We often fail to act because we don’t think correctly about the circumstances we face. We build them up in our minds. We come to faulty conclusions. We try to second guess what other people’s responses will be. Listen, one of the fastest ways to insanity is to try to predict the future. We have to learn to trust God in the moment because the future can be overwhelming. Feeling overwhelmed will lead to fear, and fear will paralyze you and keep you from leading anyone anywhere. Leadership requires the mindset of courage.

That mindset has to be developed. It doesn’t just happen. You don’t just write, “I will have the mind of courage” 1000 times and tape it to your refrigerator and wake up a week later filled with courage. No! It is cultivated, through meditation on the Word of God. That’s why God told Joshua in verse 8, “Do not let this Book of the Law depart from your mouth; meditate on it day and night, so that you may be careful to do everything written in it. Then you will be prosperous and successful.”

When you meditate on Scripture, you will develop a peaceful mind-Isaiah 26:3.

When you meditate on Scripture, you will have confidence in the way you should go-Psalm 119:105.

When you meditate on Scripture, you will become steady and spiritually stable-Psalm 1:2.

When you meditate on Scripture, it bolsters your faith-Psalm 77:10-12.

God didn’t ask Joshua to have confidence in himself. He didn’t ask Joshua to find courage within himself. He told Joshua to have confidence in Him and to find courage through meditating on His Word.

Because Joshua listened and wasn’t self-reliant, but God reliant battle after battle after battle was won! God’s people took the Promised Land. Joshua got to be “that guy!” the one that led God’s people to actually enter the Land of Promise.

What a mark Joshua made! As the Israelites sat around campfires in the coming years, I can just hear one of the old men telling the younger ones, “Have I ever told you about the time we marched around Jericho for seven days?” to which I am sure the young man replied, “Yes, about a hundred times!”  Joshua got to be remembered as the leader who led them into perhaps what was the greatest time period in Israel’s history. Courage . . . that’ll leave a mark.

Our second “mark maker” is Daniel. I believe he made his mark because of his commitment.

Daniel was carried into exile into Babylon as a young teenage boy. Taken captive into a far country, he was forced into service in the King’s palace. He stands as a beautiful example that it is possible to stay committed to God even when there is pressure to conform and just go with the flow or do what everyone else in the world is doing.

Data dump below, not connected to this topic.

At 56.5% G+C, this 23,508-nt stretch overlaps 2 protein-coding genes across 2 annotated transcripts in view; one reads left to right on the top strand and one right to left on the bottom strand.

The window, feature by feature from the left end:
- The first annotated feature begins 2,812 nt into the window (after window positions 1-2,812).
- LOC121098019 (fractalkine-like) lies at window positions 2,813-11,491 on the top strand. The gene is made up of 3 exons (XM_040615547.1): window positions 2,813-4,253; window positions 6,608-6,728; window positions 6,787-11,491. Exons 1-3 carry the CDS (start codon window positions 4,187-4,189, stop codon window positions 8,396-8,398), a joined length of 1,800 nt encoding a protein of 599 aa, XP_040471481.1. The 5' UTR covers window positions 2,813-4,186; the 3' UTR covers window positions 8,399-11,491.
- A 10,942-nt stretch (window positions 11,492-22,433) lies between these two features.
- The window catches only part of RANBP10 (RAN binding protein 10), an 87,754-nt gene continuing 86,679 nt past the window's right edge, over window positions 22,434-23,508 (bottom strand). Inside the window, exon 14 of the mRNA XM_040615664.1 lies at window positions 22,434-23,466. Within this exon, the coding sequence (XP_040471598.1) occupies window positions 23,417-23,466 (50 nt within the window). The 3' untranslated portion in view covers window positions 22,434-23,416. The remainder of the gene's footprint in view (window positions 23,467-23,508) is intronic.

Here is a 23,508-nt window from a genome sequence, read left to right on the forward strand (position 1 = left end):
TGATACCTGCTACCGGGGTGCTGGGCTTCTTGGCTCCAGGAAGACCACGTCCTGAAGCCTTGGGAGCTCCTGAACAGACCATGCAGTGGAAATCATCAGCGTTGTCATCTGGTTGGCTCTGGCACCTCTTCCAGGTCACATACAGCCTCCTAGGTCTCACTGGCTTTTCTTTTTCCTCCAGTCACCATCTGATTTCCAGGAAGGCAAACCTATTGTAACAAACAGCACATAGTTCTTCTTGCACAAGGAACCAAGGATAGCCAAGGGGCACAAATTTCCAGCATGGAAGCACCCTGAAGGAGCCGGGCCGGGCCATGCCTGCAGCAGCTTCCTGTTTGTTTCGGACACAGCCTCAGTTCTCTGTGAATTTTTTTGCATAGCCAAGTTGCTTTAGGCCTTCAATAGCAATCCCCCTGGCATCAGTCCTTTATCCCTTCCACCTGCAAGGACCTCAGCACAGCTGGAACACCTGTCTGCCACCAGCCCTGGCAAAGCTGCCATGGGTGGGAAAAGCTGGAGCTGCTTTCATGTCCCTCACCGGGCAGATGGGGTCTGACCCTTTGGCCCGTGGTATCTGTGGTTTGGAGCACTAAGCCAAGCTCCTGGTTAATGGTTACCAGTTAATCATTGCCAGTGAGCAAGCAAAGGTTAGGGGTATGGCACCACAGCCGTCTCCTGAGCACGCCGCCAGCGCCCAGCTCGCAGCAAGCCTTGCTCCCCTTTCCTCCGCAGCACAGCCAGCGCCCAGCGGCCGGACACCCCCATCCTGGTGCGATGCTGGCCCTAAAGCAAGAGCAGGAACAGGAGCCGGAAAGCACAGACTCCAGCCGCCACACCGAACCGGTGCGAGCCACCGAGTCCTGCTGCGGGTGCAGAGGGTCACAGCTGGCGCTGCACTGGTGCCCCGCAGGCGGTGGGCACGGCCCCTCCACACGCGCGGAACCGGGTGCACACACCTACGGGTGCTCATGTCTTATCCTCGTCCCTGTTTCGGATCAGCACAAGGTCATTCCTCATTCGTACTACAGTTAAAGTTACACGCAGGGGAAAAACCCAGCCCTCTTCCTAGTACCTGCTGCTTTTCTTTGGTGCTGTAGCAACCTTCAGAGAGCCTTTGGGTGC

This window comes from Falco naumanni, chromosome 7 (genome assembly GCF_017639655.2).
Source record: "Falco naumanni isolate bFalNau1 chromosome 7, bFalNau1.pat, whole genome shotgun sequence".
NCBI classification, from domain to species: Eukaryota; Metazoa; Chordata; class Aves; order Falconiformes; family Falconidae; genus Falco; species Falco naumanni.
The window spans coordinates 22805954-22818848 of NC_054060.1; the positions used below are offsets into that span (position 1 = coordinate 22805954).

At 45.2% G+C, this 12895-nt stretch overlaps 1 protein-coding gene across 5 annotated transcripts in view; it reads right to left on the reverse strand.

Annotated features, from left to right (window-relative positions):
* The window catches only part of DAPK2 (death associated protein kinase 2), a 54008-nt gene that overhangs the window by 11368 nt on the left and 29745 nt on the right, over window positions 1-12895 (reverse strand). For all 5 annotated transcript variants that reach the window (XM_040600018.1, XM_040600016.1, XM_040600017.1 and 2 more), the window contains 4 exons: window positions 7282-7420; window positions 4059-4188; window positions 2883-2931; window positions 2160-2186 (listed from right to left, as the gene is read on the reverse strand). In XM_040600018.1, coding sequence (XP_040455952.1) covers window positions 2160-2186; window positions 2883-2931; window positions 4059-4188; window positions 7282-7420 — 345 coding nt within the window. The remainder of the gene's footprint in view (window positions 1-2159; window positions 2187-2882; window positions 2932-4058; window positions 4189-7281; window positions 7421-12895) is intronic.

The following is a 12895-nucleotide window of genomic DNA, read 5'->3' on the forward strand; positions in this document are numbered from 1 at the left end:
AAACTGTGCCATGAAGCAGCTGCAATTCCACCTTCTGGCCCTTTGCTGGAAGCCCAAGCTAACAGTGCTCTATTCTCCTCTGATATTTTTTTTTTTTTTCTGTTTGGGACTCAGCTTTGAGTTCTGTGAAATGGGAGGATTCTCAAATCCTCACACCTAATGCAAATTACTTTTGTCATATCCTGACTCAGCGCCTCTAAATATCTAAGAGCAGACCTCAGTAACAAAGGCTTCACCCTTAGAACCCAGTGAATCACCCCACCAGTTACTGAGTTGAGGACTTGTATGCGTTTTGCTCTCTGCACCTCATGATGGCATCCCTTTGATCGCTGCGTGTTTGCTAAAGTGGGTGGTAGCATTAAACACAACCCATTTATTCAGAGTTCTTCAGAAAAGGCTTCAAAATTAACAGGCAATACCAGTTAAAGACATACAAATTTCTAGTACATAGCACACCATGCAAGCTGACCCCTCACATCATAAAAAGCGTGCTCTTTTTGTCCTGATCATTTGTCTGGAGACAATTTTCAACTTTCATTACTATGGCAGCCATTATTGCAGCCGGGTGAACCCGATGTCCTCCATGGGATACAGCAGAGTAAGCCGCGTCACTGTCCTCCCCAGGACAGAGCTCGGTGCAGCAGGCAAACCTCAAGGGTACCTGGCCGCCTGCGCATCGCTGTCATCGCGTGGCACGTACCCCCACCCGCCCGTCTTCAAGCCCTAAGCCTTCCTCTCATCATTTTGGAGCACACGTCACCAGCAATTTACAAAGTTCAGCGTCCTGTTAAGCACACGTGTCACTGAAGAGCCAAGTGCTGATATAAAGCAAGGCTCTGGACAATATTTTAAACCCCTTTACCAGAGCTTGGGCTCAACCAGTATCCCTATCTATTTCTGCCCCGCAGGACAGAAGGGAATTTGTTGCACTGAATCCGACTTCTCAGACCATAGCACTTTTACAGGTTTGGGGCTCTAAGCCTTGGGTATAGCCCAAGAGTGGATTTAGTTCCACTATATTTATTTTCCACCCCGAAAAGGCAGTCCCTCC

Daniel was put in a situation where he was expected to do what the Babylonians did and to eat what the Babylonians ate as he entered into training in the King’s service. The problem was that what they did included pagan behavior, and the food they ate had been sacrificed to idols. Many people in Daniel’s situation may simply conclude that they were prisoners, they were captives, and that they had no choice but to do what was expected of them. Not so with Daniel.

Daniel 1:8 tells us that because of Daniel’s commitment to God, he lived out that commitment by refusing to eat the food that was on the menu. “But Daniel resolved not to defile himself with the royal food and wine, and he asked the chief official for permission not to defile himself this way.” He had no idea how his request would be received, but he had resolved, he had made up his mind he wasn’t going to compromise. He didn’t spend time lamenting how much easier it was to be a God-follower back home. He was a God-follower whether he was at home with the majority or in exile with the minority.

Jesus prayed for us, not that we could live in a monastery and worship Him, not that we would build a Christian commune on the top of a mountain and pray for His return, but He prayed we would follow through with being sent by Him on purpose into the world where it is dark and difficult to live as a Christian. And He wouldn’t have it any other way. Listen to His words in John 17:15 “My prayer is not that you take them out of the world but that you protect them from the evil one.” Jesus never intended for us to live apart from the world. His plan is for us to live in the world, but to be conspicuously different.

Christians, we are not called to be chameleons. We aren’t supposed to blend in. There should be distinct differences between the way we live and the way the world lives. We give up way too easily. We are too easily defeated. We are too easily discouraged. We are too quick to just surrender in silence or to join in just because everyone else is doing it. Our faith isn’t to be turned on and off like a light switch. It is most effective and shines the brightest in the dark.

Well, things went well for Daniel. The people in charge of the food prep were happy to help Daniel out and make something different just for him. God gave favor to Daniel and caused the chefs to be sympathetic towards him, but as they were preparing his food, they took notice that he was a committed God follower. He wasn’t a fair weather Christian. He wasn’t interested in just blending in.

Later in Daniel 6 a law was made that no one could pray to any other god except to King Darius. If the law was violated the punishment was a visit to the lion’s den followed by death after just one bite. Listen, you don’t cultivate that kind of commitment in the moment of crisis. Daniel was able to defy the government and face death because his commitment had been cultivated in private before it was ever challenged in public.

Praying was something he had always done and he did it multiple times a day. Daniel 6 says he did it 3 times a day. Listen, commitment isn’t something you are born with, and it isn’t something that you muster in a minute, but it is something you train yourself to possess.How many Christians want to sign up for that class? Commitment training 101? I can see the masses lining up to sign up for that one!